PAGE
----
related and have harmonic ratios based on Fibonacci. Patterns are either forming or completed “M” or “W-shaped” structures, or combinations of “M” and “W” in the case of three-drives. Harmonic patterns (five-points) have a critical origin (X) followed by an impulse wave (XA) followed by a corrective wave to form the “EYE” at (B), completing the AB leg (see “Gartley bulls & bears,” below).
Then, this is followed by a trend wave (BC) and finally completed by a corrective leg (CD). The critical harmonic ratios between these legs determine whether a pattern is a retracement based or extension based pattern and defines its names: Gartley, Butterfly, Crab, Bat, Shark and Cypher. One of the significant points to remember is that all five-point and four-point harmonic patterns have embedded ABC (three-point) patterns.
All five-point harmonic patterns have similar principles and structures, and they differ by their ratios to identify them and locations of key nodes: X, A, B, C, D; but once one of the patterns is understood, it may be relatively easy to grasp knowledge of others. It may be helpful for traders to use an automated pattern recognition software to identify these patterns rather than relying on the naked eye, which could produce false positive signals.
Trade Entries and Stops
The most effective trades in these five-point patterns are reversal price-action ones combined with a reversal trend change from the reversal zones at point “D.” It could be a bullish pattern or a bearish pattern. Usually, “D” is identified by a confluence of projections, retracements and extensions of prior swings (legs), universally called a reversal zone. The entry criteria and pattern validity are determined by various other factors like volatility, underlying trend, volume structure within the pattern and market internals. If the pattern is valid and the underlying trend and market internals agree with the harmonic pattern reversal, then entry levels (EL) can be calculated using price-ranges, volatility or some combination. Stops are placed above/below the last significant pivot (in five- and four-point patterns it is below D for the bullish pattern, above D for bearish patterns).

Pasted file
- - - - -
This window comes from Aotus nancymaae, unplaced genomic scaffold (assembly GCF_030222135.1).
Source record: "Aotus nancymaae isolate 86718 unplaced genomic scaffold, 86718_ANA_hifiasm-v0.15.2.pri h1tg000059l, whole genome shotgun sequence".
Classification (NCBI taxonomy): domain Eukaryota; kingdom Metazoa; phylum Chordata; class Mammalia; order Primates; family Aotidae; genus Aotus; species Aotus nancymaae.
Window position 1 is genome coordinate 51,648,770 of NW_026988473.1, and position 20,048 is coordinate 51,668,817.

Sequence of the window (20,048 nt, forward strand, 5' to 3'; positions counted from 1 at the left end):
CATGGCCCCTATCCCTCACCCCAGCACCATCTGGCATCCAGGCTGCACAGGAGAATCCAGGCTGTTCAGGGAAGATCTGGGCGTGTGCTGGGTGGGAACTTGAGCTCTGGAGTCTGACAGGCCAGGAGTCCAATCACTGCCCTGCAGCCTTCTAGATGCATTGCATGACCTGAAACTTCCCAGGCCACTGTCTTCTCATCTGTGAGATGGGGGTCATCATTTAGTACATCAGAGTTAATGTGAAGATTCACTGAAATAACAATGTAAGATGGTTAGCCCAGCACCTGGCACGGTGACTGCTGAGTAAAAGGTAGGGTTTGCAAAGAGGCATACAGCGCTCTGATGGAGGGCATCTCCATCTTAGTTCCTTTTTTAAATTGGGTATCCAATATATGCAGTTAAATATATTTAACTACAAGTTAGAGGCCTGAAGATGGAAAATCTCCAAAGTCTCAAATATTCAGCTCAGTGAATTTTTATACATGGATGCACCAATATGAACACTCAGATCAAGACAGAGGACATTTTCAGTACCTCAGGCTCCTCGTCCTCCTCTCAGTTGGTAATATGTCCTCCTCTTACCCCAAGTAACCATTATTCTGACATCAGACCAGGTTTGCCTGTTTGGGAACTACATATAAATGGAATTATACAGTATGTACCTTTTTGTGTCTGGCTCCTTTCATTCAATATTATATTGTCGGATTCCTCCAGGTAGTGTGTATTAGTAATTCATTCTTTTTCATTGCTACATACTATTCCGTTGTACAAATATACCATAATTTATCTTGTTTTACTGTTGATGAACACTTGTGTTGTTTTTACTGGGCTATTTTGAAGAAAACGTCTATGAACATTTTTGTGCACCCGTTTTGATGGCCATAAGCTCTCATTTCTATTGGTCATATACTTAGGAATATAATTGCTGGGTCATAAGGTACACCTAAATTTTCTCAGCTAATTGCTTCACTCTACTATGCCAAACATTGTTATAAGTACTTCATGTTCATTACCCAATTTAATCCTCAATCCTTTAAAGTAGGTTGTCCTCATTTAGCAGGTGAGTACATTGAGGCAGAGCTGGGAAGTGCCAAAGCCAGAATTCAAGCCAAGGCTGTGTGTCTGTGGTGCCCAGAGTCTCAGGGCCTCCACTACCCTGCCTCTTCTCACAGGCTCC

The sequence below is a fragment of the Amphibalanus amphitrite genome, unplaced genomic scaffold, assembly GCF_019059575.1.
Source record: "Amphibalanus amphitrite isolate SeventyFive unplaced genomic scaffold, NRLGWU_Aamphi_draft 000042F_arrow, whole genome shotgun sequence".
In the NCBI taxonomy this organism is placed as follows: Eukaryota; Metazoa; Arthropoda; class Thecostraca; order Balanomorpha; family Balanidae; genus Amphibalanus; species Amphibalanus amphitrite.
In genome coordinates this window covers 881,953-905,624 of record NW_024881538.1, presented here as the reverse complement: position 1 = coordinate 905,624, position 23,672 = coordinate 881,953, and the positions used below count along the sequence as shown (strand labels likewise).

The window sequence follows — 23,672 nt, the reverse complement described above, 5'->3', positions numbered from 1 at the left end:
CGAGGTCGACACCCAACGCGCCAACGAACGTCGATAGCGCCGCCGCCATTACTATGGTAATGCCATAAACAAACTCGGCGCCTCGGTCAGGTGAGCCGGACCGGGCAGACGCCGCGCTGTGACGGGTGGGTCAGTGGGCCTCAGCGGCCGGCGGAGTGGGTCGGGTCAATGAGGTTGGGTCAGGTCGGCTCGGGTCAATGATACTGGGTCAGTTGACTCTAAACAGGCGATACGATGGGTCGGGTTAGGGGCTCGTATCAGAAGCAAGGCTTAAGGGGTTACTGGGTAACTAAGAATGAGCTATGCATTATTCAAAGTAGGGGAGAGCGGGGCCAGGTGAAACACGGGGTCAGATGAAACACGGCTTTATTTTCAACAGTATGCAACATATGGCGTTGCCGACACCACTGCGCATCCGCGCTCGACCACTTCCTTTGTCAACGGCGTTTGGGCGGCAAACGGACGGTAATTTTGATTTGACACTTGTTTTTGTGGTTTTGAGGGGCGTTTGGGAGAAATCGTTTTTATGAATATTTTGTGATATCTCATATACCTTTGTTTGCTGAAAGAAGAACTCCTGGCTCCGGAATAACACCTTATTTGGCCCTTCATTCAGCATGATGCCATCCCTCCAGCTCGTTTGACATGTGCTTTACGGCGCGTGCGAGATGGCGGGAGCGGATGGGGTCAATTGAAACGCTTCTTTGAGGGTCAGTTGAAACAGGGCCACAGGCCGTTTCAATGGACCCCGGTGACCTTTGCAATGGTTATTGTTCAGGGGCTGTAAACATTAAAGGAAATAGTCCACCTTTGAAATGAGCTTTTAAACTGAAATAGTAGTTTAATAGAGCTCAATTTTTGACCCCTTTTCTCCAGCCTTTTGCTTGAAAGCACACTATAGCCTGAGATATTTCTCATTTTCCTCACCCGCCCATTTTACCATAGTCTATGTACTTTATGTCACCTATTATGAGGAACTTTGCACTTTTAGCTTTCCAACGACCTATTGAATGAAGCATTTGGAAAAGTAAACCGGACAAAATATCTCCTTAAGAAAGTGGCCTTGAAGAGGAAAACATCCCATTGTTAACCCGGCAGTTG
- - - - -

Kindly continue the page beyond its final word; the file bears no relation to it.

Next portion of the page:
Target zones in harmonic patterns are computed based on the retracement, extensions or projections of impulse corrective swings and Fibonacci ratios from the action point of the pattern structure. For example, in Gartley’s bullish pattern, the target zones are computed using XA leg from the trade action point D. The projections are computed using Fibonacci ratios like 62%, 78.6% of XA leg and added to the action point (D). The extension ratios—1, 1.27, 1.62, 2, 2.27, 2.62—are computed for potential target levels. The primary target zones are marked computed from D as 62% to 78.6% of the XA leg (or largest of XA and CD) as the first target zone and 127% to 162% as the second target zone.
Target Zone1: (D + XA*0.62) to (D+XA*.786)
Target Zone2: (D + XA*1.27) to (D+XA*1.62)
The following example shows an auto-generated Bearish Shark (five-point) pattern formation in the DJTA (see “Transport short,” below).
After a steep rise in $TRAN from January 2016 to June 2017, prices may have formed a top as it builds a Bearish Shark pattern. The Bearish Shark pattern is a variation of the Gartley pattern with different retracement and extension ratios. A Bearish Shark pattern formed after extending beyond both point X and point A. Point “B” also formed at a critical 61.8% XA level.
How to it trade it.
1. A potential completion zone is formed in a cluster around 9600 to 9800. This indicates a Bearish Shark pattern is complete with an entry level (EL) below 9661.
2. On July 18, 2017, $TRAN closed below the entry level (EL) to trigger a short trade at 9661.
3. A stop is placed above point D at 9763.
4. The first target zone is set at 8962-9133. The second target zone is set at 8112-8469.